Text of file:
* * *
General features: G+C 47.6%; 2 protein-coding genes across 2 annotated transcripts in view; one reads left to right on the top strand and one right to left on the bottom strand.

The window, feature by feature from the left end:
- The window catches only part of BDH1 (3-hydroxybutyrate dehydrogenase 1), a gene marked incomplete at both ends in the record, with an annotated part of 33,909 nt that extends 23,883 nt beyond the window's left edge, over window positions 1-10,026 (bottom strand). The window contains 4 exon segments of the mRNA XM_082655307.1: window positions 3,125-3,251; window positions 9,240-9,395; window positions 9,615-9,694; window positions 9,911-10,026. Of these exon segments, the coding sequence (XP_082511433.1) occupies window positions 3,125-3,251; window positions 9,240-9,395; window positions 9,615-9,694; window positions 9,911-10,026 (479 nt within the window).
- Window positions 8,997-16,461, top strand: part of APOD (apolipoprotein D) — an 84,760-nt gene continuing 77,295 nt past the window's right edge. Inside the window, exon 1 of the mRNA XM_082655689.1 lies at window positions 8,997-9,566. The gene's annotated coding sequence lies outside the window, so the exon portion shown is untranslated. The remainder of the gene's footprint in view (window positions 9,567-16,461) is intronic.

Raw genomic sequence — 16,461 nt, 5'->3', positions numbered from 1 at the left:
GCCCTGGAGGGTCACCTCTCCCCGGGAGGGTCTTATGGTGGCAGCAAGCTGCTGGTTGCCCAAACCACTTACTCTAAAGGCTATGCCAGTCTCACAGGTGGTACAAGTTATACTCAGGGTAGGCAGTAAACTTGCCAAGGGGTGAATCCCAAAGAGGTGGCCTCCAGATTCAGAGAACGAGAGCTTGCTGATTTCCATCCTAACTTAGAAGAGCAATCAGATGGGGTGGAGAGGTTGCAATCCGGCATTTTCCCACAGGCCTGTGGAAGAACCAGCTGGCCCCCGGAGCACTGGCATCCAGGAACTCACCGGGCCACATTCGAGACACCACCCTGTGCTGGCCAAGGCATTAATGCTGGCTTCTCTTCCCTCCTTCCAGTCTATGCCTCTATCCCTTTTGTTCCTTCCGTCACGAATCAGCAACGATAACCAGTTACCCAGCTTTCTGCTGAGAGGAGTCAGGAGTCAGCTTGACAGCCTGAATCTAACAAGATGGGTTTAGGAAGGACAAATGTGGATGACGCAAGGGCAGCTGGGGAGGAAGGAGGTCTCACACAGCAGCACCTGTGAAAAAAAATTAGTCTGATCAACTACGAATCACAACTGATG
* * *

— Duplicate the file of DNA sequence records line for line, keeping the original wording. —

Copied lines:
General features: G+C 47.6%; 2 protein-coding genes across 2 annotated transcripts in view; one reads left to right on the top strand and one right to left on the bottom strand.

The window, feature by feature from the left end:
- The window catches only part of BDH1 (3-hydroxybutyrate dehydrogenase 1), a gene marked incomplete at both ends in the record, with an annotated part of 33,909 nt that extends 23,883 nt beyond the window's left edge, over window positions 1-10,026 (bottom strand). The window contains 4 exon segments of the mRNA XM_082655307.1: window positions 3,125-3,251; window positions 9,240-9,395; window positions 9,615-9,694; window positions 9,911-10,026. Of these exon segments, the coding sequence (XP_082511433.1) occupies window positions 3,125-3,251; window positions 9,240-9,395; window positions 9,615-9,694; window positions 9,911-10,026 (479 nt within the window).
- Window positions 8,997-16,461, top strand: part of APOD (apolipoprotein D) — an 84,760-nt gene continuing 77,295 nt past the window's right edge. Inside the window, exon 1 of the mRNA XM_082655689.1 lies at window positions 8,997-9,566. The gene's annotated coding sequence lies outside the window, so the exon portion shown is untranslated. The remainder of the gene's footprint in view (window positions 9,567-16,461) is intronic.

Raw genomic sequence — 16,461 nt, 5'->3', positions numbered from 1 at the left:
GCCCTGGAGGGTCACCTCTCCCCGGGAGGGTCTTATGGTGGCAGCAAGCTGCTGGTTGCCCAAACCACTTACTCTAAAGGCTATGCCAGTCTCACAGGTGGTACAAGTTATACTCAGGGTAGGCAGTAAACTTGCCAAGGGGTGAATCCCAAAGAGGTGGCCTCCAGATTCAGAGAACGAGAGCTTGCTGATTTCCATCCTAACTTAGAAGAGCAATCAGATGGGGTGGAGAGGTTGCAATCCGGCATTTTCCCACAGGCCTGTGGAAGAACCAGCTGGCCCCCGGAGCACTGGCATCCAGGAACTCACCGGGCCACATTCGAGACACCACCCTGTGCTGGCCAAGGCATTAATGCTGGCTTCTCTTCCCTCCTTCCAGTCTATGCCTCTATCCCTTTTGTTCCTTCCGTCACGAATCAGCAACGATAACCAGTTACCCAGCTTTCTGCTGAGAGGAGTCAGGAGTCAGCTTGACAGCCTGAATCTAACAAGATGGGTTTAGGAAGGACAAATGTGGATGACGCAAGGGCAGCTGGGGAGGAAGGAGGTCTCACACAGCAGCACCTGTGAAAAAAAATTAGTCTGATCAACTACGAATCACAACTGATG